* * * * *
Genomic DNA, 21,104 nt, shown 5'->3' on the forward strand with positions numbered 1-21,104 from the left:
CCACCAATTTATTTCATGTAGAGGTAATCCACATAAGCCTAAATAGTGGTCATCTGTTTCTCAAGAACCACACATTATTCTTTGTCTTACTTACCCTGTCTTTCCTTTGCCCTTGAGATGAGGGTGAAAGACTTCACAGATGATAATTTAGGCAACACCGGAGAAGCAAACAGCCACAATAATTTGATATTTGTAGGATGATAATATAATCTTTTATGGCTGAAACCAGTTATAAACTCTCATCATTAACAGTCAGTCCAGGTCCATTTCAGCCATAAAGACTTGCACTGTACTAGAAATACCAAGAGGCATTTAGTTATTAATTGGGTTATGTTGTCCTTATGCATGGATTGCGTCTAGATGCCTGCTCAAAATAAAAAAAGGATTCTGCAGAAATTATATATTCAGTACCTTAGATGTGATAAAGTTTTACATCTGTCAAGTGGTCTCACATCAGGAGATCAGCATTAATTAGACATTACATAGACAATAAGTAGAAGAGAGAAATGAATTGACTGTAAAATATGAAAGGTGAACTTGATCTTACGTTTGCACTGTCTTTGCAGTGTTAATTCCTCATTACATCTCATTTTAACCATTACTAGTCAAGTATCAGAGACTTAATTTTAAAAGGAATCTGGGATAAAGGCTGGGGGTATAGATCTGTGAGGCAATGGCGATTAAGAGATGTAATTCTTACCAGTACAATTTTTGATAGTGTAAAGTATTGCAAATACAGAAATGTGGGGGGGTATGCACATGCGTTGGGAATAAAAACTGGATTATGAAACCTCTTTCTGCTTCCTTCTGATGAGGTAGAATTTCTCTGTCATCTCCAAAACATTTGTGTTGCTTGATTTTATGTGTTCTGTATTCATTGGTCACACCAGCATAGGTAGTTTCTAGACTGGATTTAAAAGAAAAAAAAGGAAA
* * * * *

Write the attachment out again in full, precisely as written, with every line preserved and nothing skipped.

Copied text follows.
Genomic DNA, 21,104 nt, shown 5'->3' on the forward strand with positions numbered 1-21,104 from the left:
CCACCAATTTATTTCATGTAGAGGTAATCCACATAAGCCTAAATAGTGGTCATCTGTTTCTCAAGAACCACACATTATTCTTTGTCTTACTTACCCTGTCTTTCCTTTGCCCTTGAGATGAGGGTGAAAGACTTCACAGATGATAATTTAGGCAACACCGGAGAAGCAAACAGCCACAATAATTTGATATTTGTAGGATGATAATATAATCTTTTATGGCTGAAACCAGTTATAAACTCTCATCATTAACAGTCAGTCCAGGTCCATTTCAGCCATAAAGACTTGCACTGTACTAGAAATACCAAGAGGCATTTAGTTATTAATTGGGTTATGTTGTCCTTATGCATGGATTGCGTCTAGATGCCTGCTCAAAATAAAAAAAGGATTCTGCAGAAATTATATATTCAGTACCTTAGATGTGATAAAGTTTTACATCTGTCAAGTGGTCTCACATCAGGAGATCAGCATTAATTAGACATTACATAGACAATAAGTAGAAGAGAGAAATGAATTGACTGTAAAATATGAAAGGTGAACTTGATCTTACGTTTGCACTGTCTTTGCAGTGTTAATTCCTCATTACATCTCATTTTAACCATTACTAGTCAAGTATCAGAGACTTAATTTTAAAAGGAATCTGGGATAAAGGCTGGGGGTATAGATCTGTGAGGCAATGGCGATTAAGAGATGTAATTCTTACCAGTACAATTTTTGATAGTGTAAAGTATTGCAAATACAGAAATGTGGGGGGGTATGCACATGCGTTGGGAATAAAAACTGGATTATGAAACCTCTTTCTGCTTCCTTCTGATGAGGTAGAATTTCTCTGTCATCTCCAAAACATTTGTGTTGCTTGATTTTATGTGTTCTGTATTCATTGGTCACACCAGCATAGGTAGTTTCTAGACTGGATTTAAAAGAAAAAAAAGGAAA